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Marshall wins 1,600

Boys’ State Track and Field Finals
Marshall wins 1,600
Marshall wins 1,600
Corydon Central senior Camden Marshall, left, glances over his shoulder at Columbus North’s Reese Kilbarger-Stumph and with about 25 meters to go in the 1,600-meter run, going on to win the event in 4:07.31. Photos by Wade Bell
Wade Bell, Sports Writer

Corydon Central distance runner Camden Marshall has always had a love for track and field. Marshall began running in his early teens and was getting attention his freshman and sophomore years in the spring. The senior had two of the best runners in the state to learn from as he worked to get to the upper levels of the sport.

Marshall wins 1,600“I remember I would watch Caleb Futter and Skylar Stidham (from Christian Academy of Indiana) and, literally, I was like, ‘Those dudes are gods’,” Marshall said Friday afternoon at this year’s Indiana state track and field championships at Ben Davis High School. “They were literally just a god and another level. ‘I’ll never be able to do that’.”

When the pandemic hit last year and the 2020 season was canceled, Marshall kept running and training.

“It allowed me to catch up with some other guys,” said Marshall. “I got an uninterrupted six or seven months of training. I think that really did me well. At that point, I was just kind of building at 45 to 50 miles a week. This winter I was 60 to 65. Once the season started, I just kind of backed it down to 50 to 55. Then a couple of weeks ago, I backed it down to 5 to 10 miles a week just to freshen up a little bit.”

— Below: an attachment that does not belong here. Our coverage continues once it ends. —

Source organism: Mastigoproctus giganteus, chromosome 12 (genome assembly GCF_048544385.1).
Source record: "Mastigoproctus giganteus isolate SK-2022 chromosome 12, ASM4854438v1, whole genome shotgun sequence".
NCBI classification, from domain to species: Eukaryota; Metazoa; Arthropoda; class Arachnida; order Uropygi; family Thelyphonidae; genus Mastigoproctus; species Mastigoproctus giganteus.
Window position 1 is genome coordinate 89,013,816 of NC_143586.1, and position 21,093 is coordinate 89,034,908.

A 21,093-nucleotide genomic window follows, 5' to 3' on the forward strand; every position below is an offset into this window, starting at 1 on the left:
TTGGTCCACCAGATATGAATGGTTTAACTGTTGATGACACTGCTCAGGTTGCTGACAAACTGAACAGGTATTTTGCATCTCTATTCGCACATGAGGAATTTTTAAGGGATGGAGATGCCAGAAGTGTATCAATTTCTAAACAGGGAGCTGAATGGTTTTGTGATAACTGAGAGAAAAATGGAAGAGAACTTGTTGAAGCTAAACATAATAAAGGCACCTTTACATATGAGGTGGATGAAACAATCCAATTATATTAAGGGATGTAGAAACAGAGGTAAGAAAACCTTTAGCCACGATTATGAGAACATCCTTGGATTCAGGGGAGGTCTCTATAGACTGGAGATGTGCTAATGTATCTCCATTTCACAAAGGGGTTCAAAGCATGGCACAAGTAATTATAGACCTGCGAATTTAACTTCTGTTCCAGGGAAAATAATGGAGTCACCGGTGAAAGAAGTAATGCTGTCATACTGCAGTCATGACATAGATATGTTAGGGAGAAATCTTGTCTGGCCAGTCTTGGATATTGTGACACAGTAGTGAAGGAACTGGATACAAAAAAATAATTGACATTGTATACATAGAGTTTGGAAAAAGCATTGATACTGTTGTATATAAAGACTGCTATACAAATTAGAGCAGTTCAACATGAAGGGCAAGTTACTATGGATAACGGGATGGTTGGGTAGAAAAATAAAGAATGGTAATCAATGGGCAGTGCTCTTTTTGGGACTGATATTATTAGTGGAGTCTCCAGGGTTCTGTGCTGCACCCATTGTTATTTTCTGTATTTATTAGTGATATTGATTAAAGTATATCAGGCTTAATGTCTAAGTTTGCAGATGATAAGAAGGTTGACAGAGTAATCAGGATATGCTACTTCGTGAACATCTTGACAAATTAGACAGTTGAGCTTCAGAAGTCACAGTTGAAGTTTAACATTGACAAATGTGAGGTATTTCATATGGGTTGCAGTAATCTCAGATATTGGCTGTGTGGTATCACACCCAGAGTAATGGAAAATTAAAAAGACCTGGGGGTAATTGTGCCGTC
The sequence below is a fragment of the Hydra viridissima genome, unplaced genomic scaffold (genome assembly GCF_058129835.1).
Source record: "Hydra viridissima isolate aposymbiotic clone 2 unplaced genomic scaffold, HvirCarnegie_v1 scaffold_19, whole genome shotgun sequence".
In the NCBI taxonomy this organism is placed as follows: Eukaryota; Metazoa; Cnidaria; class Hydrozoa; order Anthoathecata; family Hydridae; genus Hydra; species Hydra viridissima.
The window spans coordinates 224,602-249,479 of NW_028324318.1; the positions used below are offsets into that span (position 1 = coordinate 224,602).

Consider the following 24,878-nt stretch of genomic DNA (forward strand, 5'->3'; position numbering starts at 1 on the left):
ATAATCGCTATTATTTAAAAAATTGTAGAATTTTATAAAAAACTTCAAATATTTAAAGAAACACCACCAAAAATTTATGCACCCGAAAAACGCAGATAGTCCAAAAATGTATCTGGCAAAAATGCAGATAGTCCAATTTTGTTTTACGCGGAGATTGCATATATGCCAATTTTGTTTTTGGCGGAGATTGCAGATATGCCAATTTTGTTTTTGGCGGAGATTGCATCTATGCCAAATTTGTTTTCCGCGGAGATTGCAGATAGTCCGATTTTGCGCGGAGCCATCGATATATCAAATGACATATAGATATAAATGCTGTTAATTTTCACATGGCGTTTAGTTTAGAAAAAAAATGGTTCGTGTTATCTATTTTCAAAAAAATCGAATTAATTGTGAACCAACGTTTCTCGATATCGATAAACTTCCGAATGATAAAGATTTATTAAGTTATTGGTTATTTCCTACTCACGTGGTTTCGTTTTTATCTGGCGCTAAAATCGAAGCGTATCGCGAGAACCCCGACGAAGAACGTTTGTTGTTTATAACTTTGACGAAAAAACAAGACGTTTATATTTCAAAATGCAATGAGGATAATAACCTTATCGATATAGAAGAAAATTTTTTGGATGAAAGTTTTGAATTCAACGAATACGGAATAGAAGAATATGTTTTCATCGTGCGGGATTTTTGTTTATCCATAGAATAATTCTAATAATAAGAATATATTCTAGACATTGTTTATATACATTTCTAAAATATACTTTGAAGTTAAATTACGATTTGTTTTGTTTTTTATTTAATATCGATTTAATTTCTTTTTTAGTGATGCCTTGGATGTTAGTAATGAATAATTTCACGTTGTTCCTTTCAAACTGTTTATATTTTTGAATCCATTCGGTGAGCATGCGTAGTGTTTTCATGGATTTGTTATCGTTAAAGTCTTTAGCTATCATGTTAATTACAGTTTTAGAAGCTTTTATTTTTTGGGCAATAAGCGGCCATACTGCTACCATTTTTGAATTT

That extra training paid off this year in a big way. Marshall joined the ranks of Futter and Stidham Friday afternoon at the boys’ state track and field championships, winning the 1,600-meter run.

Marshall put himself in a four-way battle with Columbus North’s Reese Kilbarger-Stumpff, Highland’s Lucas Guerra and LaPorte’s Cole Raymond through the first three laps, running in third. Marshall waited patiently to make a move.

“I was just telling myself to cling on for three or 3-1/2 laps and just kick as hard as I could down the home stretch,” he said. “With about 250 left, I was hurting. I was hurting bad, but I kept my nose down and I said, ‘I can’t let them go.’ I just hung around there to where my leg loosened up and I could kick it home.”

Marshall still had a gear left, however, and opened it up in the final 100 meters. He passed Kilbarger-Stumpff and Guerra down the stretch and won by three steps, covering the distance in a blistering time of 4 minutes, 7.31 seconds.

“I was just going for it,” Marshall said. “I’ve seen way too many people let up at the line and get passed at the last second and I said, ‘I just have to finish it.’ That’s definitely the most I’ve hurt in a race for a long time.”

Marshall wasn’t the only one smiling after the race. Eleven seconds behind him was Floyd Central freshman Will Conway, who finished fifth in a time of 4:18.84.

“I didn’t see it coming,” said Conway. “I was towards the back but that was the plan. The middle of the race is not my funnest part, so that way it went about how I expected. My last lap I just surprised myself. I’m pretty sure it surprised a lot of other guys too, so I’m happy with it. I think I passed roughly eight people on the last lap.”

Marshall came back later to run the 3,200 but dropped out just past halfway.

“I spent most of the hour to an hour and a half throwing up, just lying down,” said Marshall, who will run for Indiana University next year. “I tried to get up, and I warmed up and did some strides and I was hoping to give it a run for at least a podium but it just didn’t happen.”

“I actually saw the (Indiana) coaches here, so that was pretty cool,” he said. “I’m ready to get training with a really good group of guys.”